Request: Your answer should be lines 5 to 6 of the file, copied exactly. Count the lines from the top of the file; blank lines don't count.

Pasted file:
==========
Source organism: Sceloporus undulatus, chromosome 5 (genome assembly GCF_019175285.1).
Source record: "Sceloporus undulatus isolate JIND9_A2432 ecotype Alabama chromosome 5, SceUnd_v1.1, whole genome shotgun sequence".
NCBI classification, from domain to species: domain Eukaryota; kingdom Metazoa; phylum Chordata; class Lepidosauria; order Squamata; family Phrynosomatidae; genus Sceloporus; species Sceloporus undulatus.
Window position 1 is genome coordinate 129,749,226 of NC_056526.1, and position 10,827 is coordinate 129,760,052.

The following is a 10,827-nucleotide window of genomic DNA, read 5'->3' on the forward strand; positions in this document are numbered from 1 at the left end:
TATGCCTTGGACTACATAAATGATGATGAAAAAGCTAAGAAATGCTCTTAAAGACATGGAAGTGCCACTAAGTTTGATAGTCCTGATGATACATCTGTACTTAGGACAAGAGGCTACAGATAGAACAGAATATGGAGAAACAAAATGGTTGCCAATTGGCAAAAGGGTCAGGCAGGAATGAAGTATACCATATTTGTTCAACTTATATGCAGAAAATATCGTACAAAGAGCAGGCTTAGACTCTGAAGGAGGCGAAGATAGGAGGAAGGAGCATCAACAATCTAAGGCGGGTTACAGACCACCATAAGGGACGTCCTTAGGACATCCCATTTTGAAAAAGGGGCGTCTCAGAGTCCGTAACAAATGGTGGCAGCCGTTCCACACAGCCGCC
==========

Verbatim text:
The following is a 10,827-nucleotide window of genomic DNA, read 5'->3' on the forward strand; positions in this document are numbered from 1 at the left end:
TATGCCTTGGACTACATAAATGATGATGAAAAAGCTAAGAAATGCTCTTAAAGACATGGAAGTGCCACTAAGTTTGATAGTCCTGATGATACATCTGTACTTAGGACAAGAGGCTACAGATAGAACAGAATATGGAGAAACAAAATGGTTGCCAATTGGCAAAAGGGTCAGGCAGGAATGAAGTATACCATATTTGTTCAACTTATATGCAGAAAATATCGTACAAAGAGCAGGCTTAGACTCTGAAGGAGGCGAAGATAGGAGGAAGGAGCATCAACAATCTAAGGCGGGTTACAGACCACCATAAGGGACGTCCTTAGGACATCCCATTTTGAAAAAGGGGCGTCTCAGAGTCCGTAACAAATGGTGGCAGCCGTTCCACACAGCCGCC